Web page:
Welcome to another edition of Channel Chaser! Today I’m planning on marking down another first for this column: my first time talking about an animated show.
Cartoons, both those meant for kids as well as some aimed at more mature audiences, have been growing in popularity for a long time–just look at cult classics like Family Guy, South Park, and similar shows to see how large an impact they have made on our culture. Oddly enough, the show I want to bring up today gets a lot of its humor from culture itself, and that is FX’s spy-themed series Archer.
The way I like to describe Archer to people who don’t know anything about it is that it’s essentially Get Smart, but with X-rated humor, and honestly I feel this is pretty accurate. The main character, super-spy Sterling Archer, shares a lot in common with Maxwell Smart, including general incompetence, an abundance of dumb luck, and a tendency to be easily sidetracked, among other things. Similarly, Archer’s agency, a government entity known as ISIS, is plagued by an overabundance of bureaucracy and a critical lack of responsibility and common sense, much like Smart’s CONTROL.
The truth is, I often wonder why Archer’s story is delivered through the medium of animation. While it does add to the level of visual interest a bit and can help lessen the ludicrous nature of the situations the characters find themselves in, I can’t help but think that if the show was a live action one rather than a cartoon, it might be even more entertaining for the audience. It certainly doesn’t seem to be a show like South Park, where it would probably not exist if not for animation. Still, I suppose it might be difficult on the budget given all the rather “explosive” predicaments that happen in the show.
One thing I have noticed about Archer is that, to a certain degree, it does set itself apart from other animated shows. Similar programs like Family Guy and South Park seem to use a lot of the same tactics to satirize social situations or elements of popular culture, but I find that other shows often focus on situational humor to the detriment of the characters. In other words, most of the things that are funny in South Park and Family Guy are the situations the characters are placed in, leading them to react in predictably awful, but humorous, ways. Their essential nature as characters never really changes.
Archer, on the other hand, does a much better job of seeking to develop characters just as much as story. Actually, there’s not a whole lot of story going on in Archer, and most episodes can stand more or less on their own aside from some minor recurring characters and passing references to past episodes (that’s excluding the latest season). It helps that the show has a fantastic cast of voice actors, with solid contributions from comedy vets like H. Jon Benjamin, Judy Greer, Chris Parnell, Aisha Tyler, and Jessica Walter. Whenever I watch Bob’s Burgers now I find myself deeply disturbed at how the manly, sophisticated voice of the well-dressed badass Archer can possibly come out of the mouth of Bob Belcher, a slovenly short-order cook (Benjamin voices both roles). I suppose some characters just define a person, regardless of their other work.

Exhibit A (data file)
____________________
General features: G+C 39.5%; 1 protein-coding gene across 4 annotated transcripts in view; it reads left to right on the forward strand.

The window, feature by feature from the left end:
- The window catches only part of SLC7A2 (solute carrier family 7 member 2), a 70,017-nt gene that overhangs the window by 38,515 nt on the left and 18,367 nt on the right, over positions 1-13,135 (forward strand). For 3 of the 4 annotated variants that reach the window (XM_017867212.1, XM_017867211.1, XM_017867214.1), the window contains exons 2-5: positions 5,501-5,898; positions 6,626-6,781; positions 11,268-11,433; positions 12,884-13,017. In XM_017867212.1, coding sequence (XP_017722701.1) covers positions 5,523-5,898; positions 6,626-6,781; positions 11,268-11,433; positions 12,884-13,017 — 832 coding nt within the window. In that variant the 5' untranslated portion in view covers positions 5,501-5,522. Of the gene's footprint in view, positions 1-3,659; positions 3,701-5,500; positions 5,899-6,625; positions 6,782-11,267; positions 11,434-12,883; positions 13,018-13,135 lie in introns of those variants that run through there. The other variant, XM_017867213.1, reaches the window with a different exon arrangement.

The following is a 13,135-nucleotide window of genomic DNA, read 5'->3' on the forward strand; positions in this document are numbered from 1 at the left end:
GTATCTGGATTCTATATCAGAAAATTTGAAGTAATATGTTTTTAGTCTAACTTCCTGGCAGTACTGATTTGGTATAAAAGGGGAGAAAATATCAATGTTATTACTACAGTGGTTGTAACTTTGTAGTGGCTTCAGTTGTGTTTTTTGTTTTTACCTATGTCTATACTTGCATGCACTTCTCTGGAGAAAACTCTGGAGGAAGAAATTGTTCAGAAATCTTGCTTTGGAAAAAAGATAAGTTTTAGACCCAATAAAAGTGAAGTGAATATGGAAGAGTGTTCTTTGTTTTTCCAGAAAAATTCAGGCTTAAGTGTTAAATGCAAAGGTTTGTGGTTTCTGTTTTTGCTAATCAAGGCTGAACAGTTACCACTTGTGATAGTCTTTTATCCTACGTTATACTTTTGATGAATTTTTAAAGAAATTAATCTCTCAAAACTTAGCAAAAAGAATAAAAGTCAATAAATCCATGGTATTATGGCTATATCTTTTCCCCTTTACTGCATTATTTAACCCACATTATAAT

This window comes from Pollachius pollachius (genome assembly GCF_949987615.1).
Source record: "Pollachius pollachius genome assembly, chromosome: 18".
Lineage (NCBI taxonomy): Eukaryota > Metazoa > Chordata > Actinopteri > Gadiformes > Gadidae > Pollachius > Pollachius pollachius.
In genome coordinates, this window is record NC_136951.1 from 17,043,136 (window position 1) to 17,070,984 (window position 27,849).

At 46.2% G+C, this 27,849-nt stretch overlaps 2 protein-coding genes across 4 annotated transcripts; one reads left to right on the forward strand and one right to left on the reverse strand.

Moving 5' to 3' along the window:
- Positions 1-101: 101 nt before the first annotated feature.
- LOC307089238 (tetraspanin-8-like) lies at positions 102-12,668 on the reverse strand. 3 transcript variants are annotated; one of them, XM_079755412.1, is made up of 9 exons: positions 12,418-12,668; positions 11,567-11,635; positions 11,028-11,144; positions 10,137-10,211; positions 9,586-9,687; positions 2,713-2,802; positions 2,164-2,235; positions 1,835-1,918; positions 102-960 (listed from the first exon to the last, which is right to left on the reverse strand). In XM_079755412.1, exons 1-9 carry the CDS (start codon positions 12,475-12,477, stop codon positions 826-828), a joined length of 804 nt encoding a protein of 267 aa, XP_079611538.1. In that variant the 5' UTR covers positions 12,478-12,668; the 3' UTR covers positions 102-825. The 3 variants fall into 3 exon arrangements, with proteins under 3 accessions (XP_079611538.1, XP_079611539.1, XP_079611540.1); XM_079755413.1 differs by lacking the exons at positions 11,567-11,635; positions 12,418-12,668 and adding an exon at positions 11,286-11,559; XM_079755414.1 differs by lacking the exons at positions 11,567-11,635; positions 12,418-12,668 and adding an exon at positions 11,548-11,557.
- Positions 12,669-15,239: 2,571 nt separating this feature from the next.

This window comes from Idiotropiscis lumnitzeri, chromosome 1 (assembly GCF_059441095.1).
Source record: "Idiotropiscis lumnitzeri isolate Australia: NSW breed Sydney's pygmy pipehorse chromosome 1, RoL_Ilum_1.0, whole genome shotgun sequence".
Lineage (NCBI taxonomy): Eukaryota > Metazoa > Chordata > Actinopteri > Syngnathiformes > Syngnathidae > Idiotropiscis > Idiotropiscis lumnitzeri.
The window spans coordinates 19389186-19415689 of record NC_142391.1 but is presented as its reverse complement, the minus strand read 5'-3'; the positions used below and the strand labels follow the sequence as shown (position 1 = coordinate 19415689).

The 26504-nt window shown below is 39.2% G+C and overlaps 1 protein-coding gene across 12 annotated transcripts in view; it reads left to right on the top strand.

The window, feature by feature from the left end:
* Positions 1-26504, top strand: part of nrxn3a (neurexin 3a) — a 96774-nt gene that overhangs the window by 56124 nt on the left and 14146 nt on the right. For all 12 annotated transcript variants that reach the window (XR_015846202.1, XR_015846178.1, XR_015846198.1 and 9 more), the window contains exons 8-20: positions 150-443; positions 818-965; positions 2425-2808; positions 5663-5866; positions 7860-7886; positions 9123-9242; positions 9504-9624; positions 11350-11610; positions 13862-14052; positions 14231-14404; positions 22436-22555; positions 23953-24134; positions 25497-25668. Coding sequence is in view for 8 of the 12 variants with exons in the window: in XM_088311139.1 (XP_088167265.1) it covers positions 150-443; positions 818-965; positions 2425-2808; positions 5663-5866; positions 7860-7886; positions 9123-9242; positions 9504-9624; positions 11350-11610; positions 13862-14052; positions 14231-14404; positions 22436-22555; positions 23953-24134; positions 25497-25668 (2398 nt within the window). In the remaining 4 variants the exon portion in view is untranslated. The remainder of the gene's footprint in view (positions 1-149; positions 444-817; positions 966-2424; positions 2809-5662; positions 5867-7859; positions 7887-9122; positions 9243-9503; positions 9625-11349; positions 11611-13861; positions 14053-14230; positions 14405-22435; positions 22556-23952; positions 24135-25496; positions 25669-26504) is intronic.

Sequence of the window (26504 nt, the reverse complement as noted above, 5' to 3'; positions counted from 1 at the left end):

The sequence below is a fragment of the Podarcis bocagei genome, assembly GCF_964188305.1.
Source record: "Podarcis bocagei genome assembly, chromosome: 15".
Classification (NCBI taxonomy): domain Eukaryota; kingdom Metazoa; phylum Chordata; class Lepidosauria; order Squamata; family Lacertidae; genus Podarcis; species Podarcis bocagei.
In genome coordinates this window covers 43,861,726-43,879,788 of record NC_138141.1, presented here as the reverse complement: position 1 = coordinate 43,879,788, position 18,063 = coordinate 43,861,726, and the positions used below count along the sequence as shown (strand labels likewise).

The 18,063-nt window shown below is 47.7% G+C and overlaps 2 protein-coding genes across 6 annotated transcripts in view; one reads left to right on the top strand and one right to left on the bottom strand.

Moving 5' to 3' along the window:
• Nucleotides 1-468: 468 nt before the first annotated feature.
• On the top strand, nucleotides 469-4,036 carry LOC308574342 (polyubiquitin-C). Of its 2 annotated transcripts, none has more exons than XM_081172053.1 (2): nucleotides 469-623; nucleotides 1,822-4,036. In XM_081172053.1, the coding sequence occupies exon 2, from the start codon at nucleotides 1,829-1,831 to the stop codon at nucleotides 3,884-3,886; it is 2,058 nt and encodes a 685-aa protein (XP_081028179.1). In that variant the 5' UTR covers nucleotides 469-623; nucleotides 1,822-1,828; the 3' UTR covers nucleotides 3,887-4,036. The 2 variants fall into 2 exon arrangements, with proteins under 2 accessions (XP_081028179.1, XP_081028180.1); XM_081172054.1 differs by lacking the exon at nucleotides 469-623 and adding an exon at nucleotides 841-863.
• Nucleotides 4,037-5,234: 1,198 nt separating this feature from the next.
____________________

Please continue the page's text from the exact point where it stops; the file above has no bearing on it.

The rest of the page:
Archer’s humor is a strange blend of sitcom, black comedy, pop culture references, and wildly inappropriate sexual innuendos that, bizarrely, seem to flow together perfectly. I can’t describe just how funny it can get when the characters go off on a tangent from the task at hand to finish a petty, stupid argument over some issue of semantics or cultural debate. Any fan of the show will know what I mean when I say that the show unapologetically breaches the comedy “danger zone” with a frequency that both astounds and disgusts me, but also gives me no end of enjoyment.
What makes it even more interesting is that, while Archer draws somewhat on pop culture for humor, many of the jokes are self-referential, giving the show an air of confidence and pride in itself that is instantly appealing and bringing attention away from things that don’t make sense.
Part of Archer’s charm is that the characters seem to be just as baffled as the viewers by the inconsistencies and ludicrous situations they have to deal with, and often break the fourth wall through offhand, one-line comments. For example, when confronted in one episode with the fact that certain elements in the show, such as technology and espionage methods, are hopelessly anachronistic and do not firmly anchor the show in any particular era, Archer angrily demands, “Yeah. What year even is this?”
My rating: 4/5
In the words of series creator Adam Reed, Archer started as an attempt to portray stereotypical spies like James Bond as they really were, stripping away the bravado and glamour of their heroics to reveal that underneath, they are actually just chauvinistic, reckless alcoholics on a power trip, and I like to think Archer has stuck to this pretty well. The latest season, Archer Vice, may be a bit of a detour from the norm, but the show is still in fine form; although I am looking forward to the next one where producers have promised the original spy format will return. I can’t wait to see the ISIS gang back doing the thing only they can do…badly. Should be a lot of laughs left to have.
Channel Chaser is written by Kyle Robertson. You can check out more of his work on his website. Check back every Friday for new articles.